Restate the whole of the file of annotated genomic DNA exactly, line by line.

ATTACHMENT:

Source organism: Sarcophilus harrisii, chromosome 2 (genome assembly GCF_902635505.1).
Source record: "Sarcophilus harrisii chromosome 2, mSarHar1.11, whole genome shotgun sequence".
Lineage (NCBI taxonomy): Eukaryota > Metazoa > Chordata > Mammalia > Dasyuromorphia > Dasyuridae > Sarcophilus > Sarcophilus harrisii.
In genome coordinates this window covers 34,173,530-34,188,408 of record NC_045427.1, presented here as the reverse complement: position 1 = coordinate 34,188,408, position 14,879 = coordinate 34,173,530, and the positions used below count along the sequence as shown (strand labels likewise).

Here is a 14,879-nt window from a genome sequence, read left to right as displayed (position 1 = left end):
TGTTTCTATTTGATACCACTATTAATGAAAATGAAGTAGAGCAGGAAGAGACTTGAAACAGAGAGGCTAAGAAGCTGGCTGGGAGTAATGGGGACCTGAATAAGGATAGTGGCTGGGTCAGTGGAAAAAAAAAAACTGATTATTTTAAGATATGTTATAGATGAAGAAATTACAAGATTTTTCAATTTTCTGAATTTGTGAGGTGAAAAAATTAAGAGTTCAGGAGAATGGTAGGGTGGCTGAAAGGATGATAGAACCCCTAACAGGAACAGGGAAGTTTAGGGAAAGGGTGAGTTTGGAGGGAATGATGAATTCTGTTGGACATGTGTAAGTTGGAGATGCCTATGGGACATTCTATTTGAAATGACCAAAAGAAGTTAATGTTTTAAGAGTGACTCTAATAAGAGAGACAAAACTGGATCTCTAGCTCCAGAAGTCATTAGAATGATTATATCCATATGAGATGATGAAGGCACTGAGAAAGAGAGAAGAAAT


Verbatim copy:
Source organism: Sarcophilus harrisii, chromosome 2 (genome assembly GCF_902635505.1).
Source record: "Sarcophilus harrisii chromosome 2, mSarHar1.11, whole genome shotgun sequence".
Lineage (NCBI taxonomy): Eukaryota > Metazoa > Chordata > Mammalia > Dasyuromorphia > Dasyuridae > Sarcophilus > Sarcophilus harrisii.
In genome coordinates this window covers 34,173,530-34,188,408 of record NC_045427.1, presented here as the reverse complement: position 1 = coordinate 34,188,408, position 14,879 = coordinate 34,173,530, and the positions used below count along the sequence as shown (strand labels likewise).

Here is a 14,879-nt window from a genome sequence, read left to right as displayed (position 1 = left end):
TGTTTCTATTTGATACCACTATTAATGAAAATGAAGTAGAGCAGGAAGAGACTTGAAACAGAGAGGCTAAGAAGCTGGCTGGGAGTAATGGGGACCTGAATAAGGATAGTGGCTGGGTCAGTGGAAAAAAAAAAACTGATTATTTTAAGATATGTTATAGATGAAGAAATTACAAGATTTTTCAATTTTCTGAATTTGTGAGGTGAAAAAATTAAGAGTTCAGGAGAATGGTAGGGTGGCTGAAAGGATGATAGAACCCCTAACAGGAACAGGGAAGTTTAGGGAAAGGGTGAGTTTGGAGGGAATGATGAATTCTGTTGGACATGTGTAAGTTGGAGATGCCTATGGGACATTCTATTTGAAATGACCAAAAGAAGTTAATGTTTTAAGAGTGACTCTAATAAGAGAGACAAAACTGGATCTCTAGCTCCAGAAGTCATTAGAATGATTATATCCATATGAGATGATGAAGGCACTGAGAAAGAGAGAAGAAAT